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Quote:
Originally Posted by greenberetTFS View Post
Richard

Why the Green Beret,from the movie I remember they were authorized a maroon one weren't they?...........

Big Teddy
Teddy,

IAW AR600-8-22, Para 8.9.e (2) Prior to 1954. The SF Tab may be awarded prior to 1955 for at least 120 consecutive days in one of the following organizations:

(a) 1st Special Service Force, August 1942 to December 1944.


The FSSF is considered one of the 'Founding Fathers' of SF, so to speak, and, as such, the American members of the 'Forcemen' wear the dark green blazers and green beret as their association's uniform - the Canadian members wear maroon blazers and berets associated with their traditions.

Richard
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Old 03-27-2012, 09:30   #13
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Quote:
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Teddy,

IAW AR600-8-22, Para 8.9.e (2) Prior to 1954. The SF Tab may be awarded prior to 1955 for at least 120 consecutive days in one of the following organizations:

(a) 1st Special Service Force, August 1942 to December 1944.


The FSSF is considered one of the 'Founding Fathers' of SF, so to speak, and, as such, the American members of the 'Forcemen' wear the dark green blazers and green beret as their association's uniform - the Canadian members wear maroon blazers and berets associated with their traditions.

Richard
Gotcha........

Big Teddy
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I believe that SF is a 'calling' - not too different from the calling missionaries I know received. I knew instantly that it was for me, and that I would do all I could to achieve it. Most others I know in SF experienced something similar. If, as you say, you HAVE searched and read, and you do not KNOW if this is the path for you --- it is not....
Zonie Diver

SF is a calling and it requires commitment and dedication that the uninitiated will never understand......
Jack Moroney

SFA M-2527, Chapter XXXVII
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Old 04-20-2012, 16:47   #14
orion5
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I was privileged to bury one of the senior officers at Arlington Cemetery back in late 01 or early 02. I am, however, ashamed to have forgotten his name and have had trouble looking it up.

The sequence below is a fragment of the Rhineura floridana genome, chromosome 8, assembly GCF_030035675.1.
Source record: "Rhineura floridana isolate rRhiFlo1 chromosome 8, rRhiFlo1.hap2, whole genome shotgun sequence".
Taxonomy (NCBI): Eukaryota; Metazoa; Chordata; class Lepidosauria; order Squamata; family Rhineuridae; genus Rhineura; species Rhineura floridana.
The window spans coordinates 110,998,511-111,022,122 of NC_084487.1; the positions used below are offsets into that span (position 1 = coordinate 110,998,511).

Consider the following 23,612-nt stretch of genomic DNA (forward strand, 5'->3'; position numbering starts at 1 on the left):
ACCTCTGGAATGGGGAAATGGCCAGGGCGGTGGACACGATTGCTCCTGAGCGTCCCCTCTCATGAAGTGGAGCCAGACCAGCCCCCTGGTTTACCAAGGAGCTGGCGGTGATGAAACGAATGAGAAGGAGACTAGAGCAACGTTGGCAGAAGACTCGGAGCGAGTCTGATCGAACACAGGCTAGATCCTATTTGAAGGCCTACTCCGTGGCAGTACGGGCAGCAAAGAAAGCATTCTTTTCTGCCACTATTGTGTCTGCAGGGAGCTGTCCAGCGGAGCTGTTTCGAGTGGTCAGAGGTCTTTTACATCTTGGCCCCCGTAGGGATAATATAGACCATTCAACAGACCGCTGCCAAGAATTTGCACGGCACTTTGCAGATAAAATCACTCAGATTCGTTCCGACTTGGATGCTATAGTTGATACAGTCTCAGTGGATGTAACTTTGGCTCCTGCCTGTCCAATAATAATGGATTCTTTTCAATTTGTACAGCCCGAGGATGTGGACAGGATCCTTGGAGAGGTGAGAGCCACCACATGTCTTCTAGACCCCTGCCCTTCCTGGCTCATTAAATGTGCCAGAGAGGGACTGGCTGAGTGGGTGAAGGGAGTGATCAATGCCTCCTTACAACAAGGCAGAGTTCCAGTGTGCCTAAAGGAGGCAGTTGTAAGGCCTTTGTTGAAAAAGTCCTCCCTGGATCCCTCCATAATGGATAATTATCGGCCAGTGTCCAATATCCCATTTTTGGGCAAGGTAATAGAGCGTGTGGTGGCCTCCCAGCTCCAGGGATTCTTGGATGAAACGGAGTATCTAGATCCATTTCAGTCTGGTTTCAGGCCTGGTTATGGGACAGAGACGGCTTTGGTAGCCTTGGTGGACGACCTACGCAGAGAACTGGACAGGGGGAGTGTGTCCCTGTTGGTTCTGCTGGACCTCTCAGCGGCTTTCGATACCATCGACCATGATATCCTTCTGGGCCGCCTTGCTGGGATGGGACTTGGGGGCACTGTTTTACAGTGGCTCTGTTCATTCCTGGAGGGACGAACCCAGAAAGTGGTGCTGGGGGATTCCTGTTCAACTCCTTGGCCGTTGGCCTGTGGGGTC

Hey Miclo,

Sorry this post is so delayed....I haven't been on here for a few weeks. After reading this thread about the Devil's Brigade, and realizing I had no idea who they were, I went and did some reading on the unit.

I came across this site [LINK] and it has a MS Word file with the full American/Canadian/enlisted/officer roster. They list 103 American/Canadian officers from Captain to General, which I dumped into the attached file (pdf) and cross-referenced with the Arlington nationwide gravesite locator. There are several FSSF officers that are buried at Arlington, but I couldn't find one from the time you indicated. They are highlighted in blue on my list. Maybe you can read through all the names and jog your memory. HTH...


I'm glad I took the time to read about this inspiring unit. Very interesting....and I particularly liked this bit: [Source]

"Yet the 1st SSF–the forerunner of America's Green Berets–proved that soldiers from two different nations could work effectively as part of an elite, integrated unit, drawing upon each others' strengths and forming a remarkable cohesion that stemmed from the self-confidence of each of its members and a disdain for mindless regulation and regimentation.

Small, specialized units such as the 1st SSF did not, by themselves, win World War II for the Allies. Their value cannot be based on battles won or lost, or in the number of towns liberated or prisoners captured, or in the casualties inflicted upon the enemy. But perhaps their well-reported exploits and indomitable spirit in the face of overwhelming odds contributed in a major way to the optimism that, even in the darkest days of the war, kept whispering President Franklin D. Roosevelt's words in every soldier's and civilian's ear: 'We shall gain the inevitable triumph, so help us God.'"


I guess that sums up why I like reading PS.com....even though there can be quite a bit of frustration expressed by you QPs here towards our politicians and direction of this country, ultimately it may well be your unique skills and accomplishments that enable our country to "gain the inevitable triumph, so help us God."